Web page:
They say that my eight-year-old has been groomed for the last couple of years. That his cousin has been showing him porn magazines, asking him leading questions, getting him comfortable with the idea. They also think that he’s been abused himself, probably by his mother and step-father. To me, this doesn’t make it ok. It doesn’t make it understandable. I still feel no compassion towards that 14-year-old boy, even knowing that perhaps he’s been through hell himself. All it does is begin to explain how a child of 14 can be so twisted.
The last six months have been tough. The boys are traumatized and they are in weekly counselling. This is provided by specialist child protection counsellors. They are great. Really really great. The detectives that I dealt with, I cannot regard highly enough. Everyone constantly whinges about the police, but these ladies, I take my hat off to them. What they see daily, how they help families, families that are falling apart due to something completely out of their control.
The boys live with me full time now. They’re finally starting to settle. They’re starting to be children again. Happy children. Even my eight-year-old is on the road to being a happier child.
I was rebuilding a family with a new man. That relationship has fallen apart. That makes me incredibly sad. He is gone. The pressure on our relationship was too great, for many reasons. There is no fault in this.
In my mind, I’m the strong one. The one who has to hold it all together so that my boys can see that there is light at the end of the tunnel. Life does go on. My boys can get over this, and not repeat the actions that have been so cruelly pushed on to them in such an unjust and unfair way.
Me? I’m terrified. I don’t talk about it; how terrified I am. Not to anyone. I don’t have that right. People don’t understand. I can’t sit down over a cup of coffee with a girlfriend and begin to explain. There is no common ground to be able to empathise on. It is a very lonely feeling.
I wrote this all down for two reasons. Not for pity or understanding. I wrote it so that maybe, somehow, someone reads this and knows that they are not on their own having lived through something similar. I wrote this so that if you see some odd behaviour, rather than disregarding it, you might think back to the story of my children and put a stop to it. Please. Children are so very precious.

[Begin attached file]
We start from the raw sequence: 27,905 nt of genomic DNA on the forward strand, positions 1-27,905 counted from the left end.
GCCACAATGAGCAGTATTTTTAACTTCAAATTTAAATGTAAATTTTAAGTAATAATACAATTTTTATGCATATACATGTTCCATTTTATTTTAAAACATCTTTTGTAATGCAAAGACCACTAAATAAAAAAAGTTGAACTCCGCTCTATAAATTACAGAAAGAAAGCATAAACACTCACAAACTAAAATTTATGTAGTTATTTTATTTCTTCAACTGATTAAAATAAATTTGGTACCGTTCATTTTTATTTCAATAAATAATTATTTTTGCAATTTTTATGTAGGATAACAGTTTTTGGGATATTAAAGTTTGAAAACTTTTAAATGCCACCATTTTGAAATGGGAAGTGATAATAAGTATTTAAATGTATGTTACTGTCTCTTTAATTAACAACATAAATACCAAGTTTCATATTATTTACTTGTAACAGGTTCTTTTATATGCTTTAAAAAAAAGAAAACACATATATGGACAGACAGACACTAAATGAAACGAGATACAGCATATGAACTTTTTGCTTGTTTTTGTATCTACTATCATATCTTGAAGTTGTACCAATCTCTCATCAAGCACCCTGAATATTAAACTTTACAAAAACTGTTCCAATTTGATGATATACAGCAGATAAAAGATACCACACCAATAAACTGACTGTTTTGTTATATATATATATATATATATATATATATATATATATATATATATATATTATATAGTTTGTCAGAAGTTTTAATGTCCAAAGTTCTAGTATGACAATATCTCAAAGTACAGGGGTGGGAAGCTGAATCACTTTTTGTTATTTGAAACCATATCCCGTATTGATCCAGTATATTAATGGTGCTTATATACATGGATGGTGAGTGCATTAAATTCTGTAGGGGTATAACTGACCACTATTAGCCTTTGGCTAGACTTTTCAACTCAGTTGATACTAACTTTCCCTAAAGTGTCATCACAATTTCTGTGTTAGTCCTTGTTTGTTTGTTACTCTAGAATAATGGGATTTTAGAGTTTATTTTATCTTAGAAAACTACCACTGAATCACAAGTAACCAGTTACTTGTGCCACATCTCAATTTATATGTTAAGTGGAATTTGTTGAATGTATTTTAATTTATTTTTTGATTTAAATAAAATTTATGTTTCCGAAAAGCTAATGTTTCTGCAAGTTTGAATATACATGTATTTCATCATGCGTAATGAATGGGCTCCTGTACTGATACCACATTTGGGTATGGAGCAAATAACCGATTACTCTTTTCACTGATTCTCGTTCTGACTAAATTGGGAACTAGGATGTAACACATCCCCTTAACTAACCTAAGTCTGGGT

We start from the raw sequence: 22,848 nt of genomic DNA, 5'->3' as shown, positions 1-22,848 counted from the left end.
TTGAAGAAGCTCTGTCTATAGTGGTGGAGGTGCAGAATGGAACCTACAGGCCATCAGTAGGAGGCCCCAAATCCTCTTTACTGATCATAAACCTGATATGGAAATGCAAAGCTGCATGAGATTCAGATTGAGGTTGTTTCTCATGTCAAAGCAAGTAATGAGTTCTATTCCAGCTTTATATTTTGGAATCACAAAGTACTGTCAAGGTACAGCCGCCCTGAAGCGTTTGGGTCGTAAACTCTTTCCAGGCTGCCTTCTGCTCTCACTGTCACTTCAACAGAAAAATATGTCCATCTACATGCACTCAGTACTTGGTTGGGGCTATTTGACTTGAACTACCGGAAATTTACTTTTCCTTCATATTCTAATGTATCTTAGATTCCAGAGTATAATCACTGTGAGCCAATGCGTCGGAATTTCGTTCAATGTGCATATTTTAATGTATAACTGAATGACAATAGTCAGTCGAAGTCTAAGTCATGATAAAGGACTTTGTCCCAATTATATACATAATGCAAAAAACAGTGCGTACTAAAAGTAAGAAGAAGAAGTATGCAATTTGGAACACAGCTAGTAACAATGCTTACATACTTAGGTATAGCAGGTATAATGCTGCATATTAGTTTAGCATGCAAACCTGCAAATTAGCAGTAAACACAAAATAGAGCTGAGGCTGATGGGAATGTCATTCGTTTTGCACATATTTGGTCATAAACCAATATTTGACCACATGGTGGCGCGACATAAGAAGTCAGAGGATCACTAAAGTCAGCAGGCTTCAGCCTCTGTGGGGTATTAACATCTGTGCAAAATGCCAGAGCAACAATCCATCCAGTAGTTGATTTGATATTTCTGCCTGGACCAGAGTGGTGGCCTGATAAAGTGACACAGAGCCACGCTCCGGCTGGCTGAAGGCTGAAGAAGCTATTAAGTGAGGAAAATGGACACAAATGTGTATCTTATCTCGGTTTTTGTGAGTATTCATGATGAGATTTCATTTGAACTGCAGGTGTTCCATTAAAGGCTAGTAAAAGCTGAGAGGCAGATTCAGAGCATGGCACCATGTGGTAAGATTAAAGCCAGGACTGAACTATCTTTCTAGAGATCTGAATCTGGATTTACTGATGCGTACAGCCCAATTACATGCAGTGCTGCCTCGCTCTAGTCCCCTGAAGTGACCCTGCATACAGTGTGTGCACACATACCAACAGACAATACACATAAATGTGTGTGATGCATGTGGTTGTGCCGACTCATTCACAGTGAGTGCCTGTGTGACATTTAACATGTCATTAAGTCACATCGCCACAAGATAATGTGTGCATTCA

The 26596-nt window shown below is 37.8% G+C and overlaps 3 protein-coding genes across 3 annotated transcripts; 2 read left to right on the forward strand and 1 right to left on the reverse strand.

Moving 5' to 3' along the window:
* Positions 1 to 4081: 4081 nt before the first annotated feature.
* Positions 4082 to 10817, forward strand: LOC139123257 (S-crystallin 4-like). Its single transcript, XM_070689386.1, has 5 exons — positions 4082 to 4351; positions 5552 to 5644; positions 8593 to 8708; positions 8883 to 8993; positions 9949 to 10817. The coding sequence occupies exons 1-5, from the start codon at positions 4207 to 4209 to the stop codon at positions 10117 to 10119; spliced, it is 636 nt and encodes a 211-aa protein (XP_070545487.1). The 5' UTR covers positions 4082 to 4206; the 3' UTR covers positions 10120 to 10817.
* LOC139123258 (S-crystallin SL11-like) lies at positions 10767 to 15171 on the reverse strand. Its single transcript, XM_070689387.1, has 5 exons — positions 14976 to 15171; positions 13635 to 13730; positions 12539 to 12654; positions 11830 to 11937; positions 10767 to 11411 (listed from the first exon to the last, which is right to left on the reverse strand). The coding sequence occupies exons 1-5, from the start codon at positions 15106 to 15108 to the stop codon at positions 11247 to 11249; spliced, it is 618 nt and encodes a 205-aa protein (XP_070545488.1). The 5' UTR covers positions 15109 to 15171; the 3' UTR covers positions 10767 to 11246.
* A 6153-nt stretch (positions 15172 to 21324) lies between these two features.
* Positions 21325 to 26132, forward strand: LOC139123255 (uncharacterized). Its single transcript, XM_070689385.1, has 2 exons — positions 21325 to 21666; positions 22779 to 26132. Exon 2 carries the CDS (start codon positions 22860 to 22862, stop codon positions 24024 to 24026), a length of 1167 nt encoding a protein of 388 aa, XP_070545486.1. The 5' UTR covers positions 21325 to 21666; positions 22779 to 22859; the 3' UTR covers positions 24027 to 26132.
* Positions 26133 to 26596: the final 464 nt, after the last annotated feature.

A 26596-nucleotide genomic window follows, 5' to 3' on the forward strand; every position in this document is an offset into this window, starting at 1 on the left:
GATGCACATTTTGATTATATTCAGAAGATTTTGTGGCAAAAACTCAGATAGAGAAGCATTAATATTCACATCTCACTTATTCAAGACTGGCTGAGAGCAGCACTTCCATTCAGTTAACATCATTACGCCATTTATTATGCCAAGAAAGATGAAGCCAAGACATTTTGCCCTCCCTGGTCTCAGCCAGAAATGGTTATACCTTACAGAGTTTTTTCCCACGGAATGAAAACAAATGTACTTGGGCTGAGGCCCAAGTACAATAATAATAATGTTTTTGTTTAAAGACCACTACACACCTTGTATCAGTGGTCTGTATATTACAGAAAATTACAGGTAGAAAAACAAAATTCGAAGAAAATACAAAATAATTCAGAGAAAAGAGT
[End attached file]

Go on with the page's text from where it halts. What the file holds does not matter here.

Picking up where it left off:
Secondly, I wrote this to get it off my chest, so that it’s no longer just thoughts that I have to keep to myself. Sharing this with those who choose to read it – that’s not going to make it go away, but it might help me be a better, stronger mother. It might help in some small way, somehow. Writing is therapeutic.
Thank you for listening.
If you are concerned about the welfare of a child you can get advice from The Child Abuse Prevention hotline on: 1800 688 009 or visit http://www.childabuseprevention.com.au/ or call The Child Abuse Report Line on: 131 478 (Open 24 hours).
You may want to share this with your friends:
According to the VIC Better Health website:
5 Possible signs of sexual abuse
The main message from survivors is about the importance of paying attention to children’s behaviour. If children are being sexually abused, there may be physical signs such as bleeding from the vagina or anus (back passage), sexually transmitted infections (STIs) or poor hygiene. However, signs in a child’s behaviour are more likely. These include:
* Significant changes in behaviour, aggressive behaviour or regression to an earlier stage of development (for example bedwetting)
* Sexual behaviour that is not appropriate to the child’s age
* Depression or social withdrawal
* Getting into trouble at school (sometimes to avoid going home)
* Self-harming behaviours (for example self-mutilation, suicide attempts or prostitution).
Talking with children about abuse
If the child appears to be under stress, encourage them to talk. Children will often tell little bits of information at a time to test the reactions of adults. To help a child who is being abused to talk about it, it’s important to:
* Encourage the child to tell you about what is happening.
* Stay calm and listen. Gently ask what happened next rather than asking why.
* Don’t rush the child.
* Reassure them that they have done nothing wrong.
* Be supportive and let them know you believe them.
* Don’t tell them you will keep it a secret.
If you believe the child may be being abused, report your concerns immediately to the appropriate person in your own organisation and the Child Protection Service. If you are concerned about the welfare of a child you can get advice from The Child Abuse Prevention hotline on: 1800 688 009 or visit http://www.childabuseprevention.com.au/ or call The Child Abuse Report Line on: 131 478(Open 24 hours).
Bravehearts are an organisation that help the victims of child sex abuse.
You can find more information about them here.